There is paucity of data on PCI intervention in acute coronary syndrome (ACS) settings when surgery may be contraindicated [7-10] this case report describes the treatment of large thrombi suddenly appearing in the LAD artery soon after distal left main Stenting using the T and protrusion (TAP) Stenting technique in a patient who presented with an impending myocardial infarction.

Case Presentation

A 55 year old hypertensive man who had been smoking for the last 4 decades was admitted in the ER with severe retrosternal chest pain, radiating to both arms, for the previous 2 hours. His pain was not relieved with sublingual nitroglycerin. On examination his heart rate was 78/minute, respiration 22/minute, O2 saturation at room air was 92%, there were minimal basal crackles in both lungs, and a loud fourth heart sound. His 12 lead ECG showed sinus rhythm, ST segment coving in leads L1, AVL, V4-V6 accompanied with T wave inversion in these leads (Figure 1). Troponin T was positive; CK was 1,700 units and CK-MB 215 units. The 2D colour Doppler echocardiogram revealed global hypokinesia of the left ventricle, left ventricle ejection fraction of 40%, with mild mitral regurgitation.
The patient was wheeled into the catch lab after pre-loading with 60mg Prasugrel and 300mg of Aspirin. He received 7,500 units of unfractionated heparin and underwent coronary angiography from the right femoral route, which revealed 70% distal left main (LM) stenosis, and 70-80% ostial blocks of the left anterior descending (LAD) and left circumflex (LCX) arteries (Figures 2, 3), (Video 1).The right coronary artery had a 50% stenosis at mid level (Figure 4). The patient was continuing to have chest pain despite prior administration of intra-venous morphine in the ER. He however was in a position to give informed consent for primary percutaneous intervention (PCI) subsequent to explaining that PCI would be a viable alternative keeping in view the urgency of intervention in his condition.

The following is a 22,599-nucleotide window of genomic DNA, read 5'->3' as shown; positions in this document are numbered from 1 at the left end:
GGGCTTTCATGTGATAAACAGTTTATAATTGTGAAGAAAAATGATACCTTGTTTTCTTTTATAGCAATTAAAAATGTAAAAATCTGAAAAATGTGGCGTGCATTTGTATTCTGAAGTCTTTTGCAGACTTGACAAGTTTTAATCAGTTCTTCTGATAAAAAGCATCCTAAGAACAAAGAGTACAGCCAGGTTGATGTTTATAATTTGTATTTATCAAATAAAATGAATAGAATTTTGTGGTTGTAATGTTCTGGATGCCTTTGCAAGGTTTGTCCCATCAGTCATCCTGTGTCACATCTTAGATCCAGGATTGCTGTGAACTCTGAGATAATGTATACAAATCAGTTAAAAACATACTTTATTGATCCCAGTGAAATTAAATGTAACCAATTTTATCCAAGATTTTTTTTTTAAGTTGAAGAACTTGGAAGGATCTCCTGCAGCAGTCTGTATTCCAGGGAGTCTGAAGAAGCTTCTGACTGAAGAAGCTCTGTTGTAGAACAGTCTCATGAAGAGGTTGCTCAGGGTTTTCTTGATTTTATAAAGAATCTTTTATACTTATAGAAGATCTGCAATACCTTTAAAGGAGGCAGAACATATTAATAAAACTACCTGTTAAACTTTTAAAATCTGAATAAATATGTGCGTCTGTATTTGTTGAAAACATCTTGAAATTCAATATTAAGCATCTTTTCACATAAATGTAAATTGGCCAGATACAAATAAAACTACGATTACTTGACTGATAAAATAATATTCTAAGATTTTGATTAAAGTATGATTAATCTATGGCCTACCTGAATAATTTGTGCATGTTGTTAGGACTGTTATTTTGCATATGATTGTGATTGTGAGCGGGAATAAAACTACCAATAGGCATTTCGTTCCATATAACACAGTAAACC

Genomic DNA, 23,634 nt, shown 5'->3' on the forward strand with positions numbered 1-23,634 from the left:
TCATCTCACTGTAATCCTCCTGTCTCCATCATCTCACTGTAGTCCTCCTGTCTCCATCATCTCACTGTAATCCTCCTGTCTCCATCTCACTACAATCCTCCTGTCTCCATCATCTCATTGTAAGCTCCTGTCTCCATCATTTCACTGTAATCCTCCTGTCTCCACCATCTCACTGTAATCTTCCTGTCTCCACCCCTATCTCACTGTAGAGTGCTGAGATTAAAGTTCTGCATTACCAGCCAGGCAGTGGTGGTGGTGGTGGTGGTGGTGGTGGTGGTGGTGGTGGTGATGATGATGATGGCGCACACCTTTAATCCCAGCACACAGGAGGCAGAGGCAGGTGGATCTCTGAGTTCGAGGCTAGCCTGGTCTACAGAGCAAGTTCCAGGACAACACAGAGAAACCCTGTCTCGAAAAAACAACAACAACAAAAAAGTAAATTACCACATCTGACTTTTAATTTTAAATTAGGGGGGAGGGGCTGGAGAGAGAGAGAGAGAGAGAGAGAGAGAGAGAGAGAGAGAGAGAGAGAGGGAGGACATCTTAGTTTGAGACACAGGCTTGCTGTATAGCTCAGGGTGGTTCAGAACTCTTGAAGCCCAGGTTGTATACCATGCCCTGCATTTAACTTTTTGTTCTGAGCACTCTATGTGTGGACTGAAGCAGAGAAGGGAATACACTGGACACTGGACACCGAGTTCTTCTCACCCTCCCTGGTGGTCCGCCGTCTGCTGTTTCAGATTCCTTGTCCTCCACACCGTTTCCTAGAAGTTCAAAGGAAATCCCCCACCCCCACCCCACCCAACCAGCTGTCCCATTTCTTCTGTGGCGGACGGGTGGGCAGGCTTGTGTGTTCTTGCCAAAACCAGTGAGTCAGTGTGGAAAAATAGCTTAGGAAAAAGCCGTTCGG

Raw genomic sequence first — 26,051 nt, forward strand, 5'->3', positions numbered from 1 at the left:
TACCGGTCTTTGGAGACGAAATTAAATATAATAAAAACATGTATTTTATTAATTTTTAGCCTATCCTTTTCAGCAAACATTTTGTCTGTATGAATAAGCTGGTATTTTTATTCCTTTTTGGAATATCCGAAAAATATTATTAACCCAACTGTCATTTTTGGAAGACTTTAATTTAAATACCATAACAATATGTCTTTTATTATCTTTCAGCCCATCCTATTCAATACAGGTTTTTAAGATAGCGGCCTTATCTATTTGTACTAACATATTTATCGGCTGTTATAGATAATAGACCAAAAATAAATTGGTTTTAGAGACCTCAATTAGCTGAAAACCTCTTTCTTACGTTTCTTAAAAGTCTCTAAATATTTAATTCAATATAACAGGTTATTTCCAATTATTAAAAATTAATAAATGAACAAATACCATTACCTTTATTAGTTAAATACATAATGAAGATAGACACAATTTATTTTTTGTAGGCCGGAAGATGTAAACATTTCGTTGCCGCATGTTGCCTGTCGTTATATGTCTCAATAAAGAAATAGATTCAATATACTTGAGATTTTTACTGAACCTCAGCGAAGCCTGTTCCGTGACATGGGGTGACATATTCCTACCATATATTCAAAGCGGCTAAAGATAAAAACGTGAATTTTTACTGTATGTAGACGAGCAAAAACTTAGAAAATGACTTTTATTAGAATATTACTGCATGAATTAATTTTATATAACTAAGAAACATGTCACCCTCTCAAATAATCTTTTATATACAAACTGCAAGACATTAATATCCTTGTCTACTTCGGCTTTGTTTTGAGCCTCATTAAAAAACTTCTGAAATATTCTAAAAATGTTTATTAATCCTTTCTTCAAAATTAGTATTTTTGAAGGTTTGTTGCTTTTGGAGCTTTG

A 7 Fr EBU guiding catheter was employed to engage the LM artery and two BMW 0.014 wires were placed in the distal LAD and LCX arteries. The LM-LAD lesion was pre-dilated with a 2.5X15 mm balloon and a 3X18 mm zotarolimus eluting stent (ZES) was deployed covering the LM and LAD stenosis (Figure 5). Proximal optimization was done by placing a 3.5X9 mm non-compliant (NC) balloon at the bifurcation of the LM artery and inflating it to 10 atm (Figure 6). One more BMW wire was negotiated through the distal struts of the LM-LAD stent into the LCX artery (Figure 7), and the jailed wire withdrawn.